Take it or Leave it: RETURN TO ABAJO PEAK, AN AUTUMN’S VIEW…by Jim Stiles



In the blink of an eye, summer has left us. The maples are turning red below South Peak, the aspens are on the cusp. The mornings are cold and crisp. The most poignant and melancholy and lovely time of the year has arrived in all its mystical Autumnal glory

It seems like only yesterday that I was complaining about the heat and the no-see-ums. Time just isn’t what it used to be.

A few weeks ago, I stepped outside at 3 AM and saw, in the eastern sky, the constellation Orion, rising again after a four month absence. It is a portent of shorter days and long nights and cold weather.

For better or worse, my life is steeped in tradition and hopeless sentimentality, and the fall always aggravates that condition. Everything I do triggers some distant memory and almost every date on the calendar is an “anniversary,” a commemoration of some event that is utterly meaningless to anyone but me…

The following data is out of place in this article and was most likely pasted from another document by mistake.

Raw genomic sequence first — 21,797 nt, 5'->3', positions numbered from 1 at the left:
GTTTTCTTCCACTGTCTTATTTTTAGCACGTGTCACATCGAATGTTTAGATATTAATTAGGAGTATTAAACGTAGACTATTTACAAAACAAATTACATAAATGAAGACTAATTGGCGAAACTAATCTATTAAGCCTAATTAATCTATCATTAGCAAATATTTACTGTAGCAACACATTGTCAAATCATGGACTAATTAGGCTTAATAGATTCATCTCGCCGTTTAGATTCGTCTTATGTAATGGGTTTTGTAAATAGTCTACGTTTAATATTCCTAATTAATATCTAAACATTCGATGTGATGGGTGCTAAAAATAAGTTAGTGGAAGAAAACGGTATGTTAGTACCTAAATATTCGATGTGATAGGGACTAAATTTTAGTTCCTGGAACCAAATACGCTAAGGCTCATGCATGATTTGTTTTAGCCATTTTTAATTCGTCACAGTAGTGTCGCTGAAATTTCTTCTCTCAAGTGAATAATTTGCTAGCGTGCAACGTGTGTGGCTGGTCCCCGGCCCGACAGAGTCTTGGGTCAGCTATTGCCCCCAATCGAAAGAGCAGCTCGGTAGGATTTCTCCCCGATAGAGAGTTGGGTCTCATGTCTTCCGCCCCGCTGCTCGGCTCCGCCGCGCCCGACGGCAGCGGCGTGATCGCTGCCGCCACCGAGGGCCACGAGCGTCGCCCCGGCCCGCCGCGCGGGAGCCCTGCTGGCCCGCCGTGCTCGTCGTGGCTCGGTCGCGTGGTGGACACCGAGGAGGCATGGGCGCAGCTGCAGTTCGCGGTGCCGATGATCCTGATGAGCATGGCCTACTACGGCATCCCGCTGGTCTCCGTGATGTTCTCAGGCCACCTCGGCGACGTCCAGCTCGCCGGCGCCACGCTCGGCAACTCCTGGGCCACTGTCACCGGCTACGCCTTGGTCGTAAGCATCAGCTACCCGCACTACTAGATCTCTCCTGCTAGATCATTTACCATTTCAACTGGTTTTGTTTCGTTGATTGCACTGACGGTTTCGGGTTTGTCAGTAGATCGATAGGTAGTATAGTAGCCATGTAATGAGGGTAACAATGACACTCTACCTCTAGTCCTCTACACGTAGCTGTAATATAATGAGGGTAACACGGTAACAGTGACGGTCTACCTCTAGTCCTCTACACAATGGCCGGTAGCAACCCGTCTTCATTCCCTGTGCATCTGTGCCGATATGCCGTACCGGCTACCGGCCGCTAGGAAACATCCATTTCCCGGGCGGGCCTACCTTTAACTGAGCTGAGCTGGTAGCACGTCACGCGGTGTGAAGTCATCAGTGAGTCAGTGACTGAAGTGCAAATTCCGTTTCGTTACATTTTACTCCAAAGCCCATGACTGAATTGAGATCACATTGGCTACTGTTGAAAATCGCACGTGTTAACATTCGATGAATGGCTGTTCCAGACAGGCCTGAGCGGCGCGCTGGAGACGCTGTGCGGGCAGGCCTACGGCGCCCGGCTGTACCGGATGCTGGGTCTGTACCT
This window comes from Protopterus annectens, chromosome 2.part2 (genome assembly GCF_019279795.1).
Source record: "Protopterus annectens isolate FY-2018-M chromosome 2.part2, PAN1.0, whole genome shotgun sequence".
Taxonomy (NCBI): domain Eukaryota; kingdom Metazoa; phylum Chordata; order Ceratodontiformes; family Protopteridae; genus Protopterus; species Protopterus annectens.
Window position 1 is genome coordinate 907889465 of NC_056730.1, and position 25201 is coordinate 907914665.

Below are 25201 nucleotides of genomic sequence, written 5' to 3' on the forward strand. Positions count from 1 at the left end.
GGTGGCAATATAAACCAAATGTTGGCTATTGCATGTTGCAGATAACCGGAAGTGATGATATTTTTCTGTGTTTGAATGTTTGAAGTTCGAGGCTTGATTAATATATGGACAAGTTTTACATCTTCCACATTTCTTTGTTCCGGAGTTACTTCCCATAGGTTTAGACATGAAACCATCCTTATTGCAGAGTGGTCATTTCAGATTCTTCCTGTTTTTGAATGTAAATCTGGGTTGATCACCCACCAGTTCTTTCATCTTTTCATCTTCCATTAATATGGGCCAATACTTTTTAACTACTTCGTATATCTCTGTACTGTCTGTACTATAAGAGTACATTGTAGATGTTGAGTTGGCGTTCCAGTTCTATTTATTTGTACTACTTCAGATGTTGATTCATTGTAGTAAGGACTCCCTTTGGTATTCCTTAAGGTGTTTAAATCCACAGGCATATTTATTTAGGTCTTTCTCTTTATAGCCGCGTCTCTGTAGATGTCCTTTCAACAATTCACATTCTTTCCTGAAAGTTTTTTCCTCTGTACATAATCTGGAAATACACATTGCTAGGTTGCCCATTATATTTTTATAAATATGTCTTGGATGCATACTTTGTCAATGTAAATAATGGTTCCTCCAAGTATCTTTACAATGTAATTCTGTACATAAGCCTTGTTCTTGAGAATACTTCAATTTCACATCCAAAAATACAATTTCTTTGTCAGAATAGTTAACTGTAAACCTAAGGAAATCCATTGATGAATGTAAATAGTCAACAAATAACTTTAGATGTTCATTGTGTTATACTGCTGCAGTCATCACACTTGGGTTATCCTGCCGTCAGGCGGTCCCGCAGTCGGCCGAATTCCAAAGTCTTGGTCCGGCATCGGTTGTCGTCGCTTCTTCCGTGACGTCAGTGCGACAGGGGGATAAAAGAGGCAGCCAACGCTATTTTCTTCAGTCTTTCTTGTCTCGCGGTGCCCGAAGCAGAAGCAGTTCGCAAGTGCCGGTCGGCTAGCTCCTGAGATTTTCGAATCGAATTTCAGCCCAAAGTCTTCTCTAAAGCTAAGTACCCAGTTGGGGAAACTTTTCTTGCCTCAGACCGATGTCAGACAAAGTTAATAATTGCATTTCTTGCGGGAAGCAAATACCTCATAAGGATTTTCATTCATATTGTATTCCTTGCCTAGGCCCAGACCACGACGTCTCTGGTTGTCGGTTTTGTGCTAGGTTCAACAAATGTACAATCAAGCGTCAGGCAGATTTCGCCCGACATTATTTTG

I remember when and where I drank my first Dr. Pepper (traveling to Florida with my family on our first ‘big vacation.’ We’d stopped for gas near Nashville. I was seven)

I own a small jewelry box that belonged to my grandfather that was given to me after he died. Decades later, it still contains the same piece of Dentyne gum that he put there a few days before he passed away.

When Bill Benge died, almost six years ago, he’d just given me a pot of his famous shrimp remoulade…I still can’t bring myself to finish what remains in my freezer.

A 1963 Volvo that I bought in 1981 and which was, for years, my only mode of transportation, still resides in the back yard. It is slowly rotting into the ground and has become home to living entities I normally set traps for. But I can’t seem to part with the old car.  It’s a familiar and needed component of my comfort view shed.

I save gasoline receipts from 1973 and I have a champagne bottle cap that a girl who I was hopelessly and secretly in love with stuck on my thumb at a college dance.

For better or worse, I seem to remember the most trivial details of a life that has had its ups and downs, but which has never been dull. My life is full of mementoes and memories.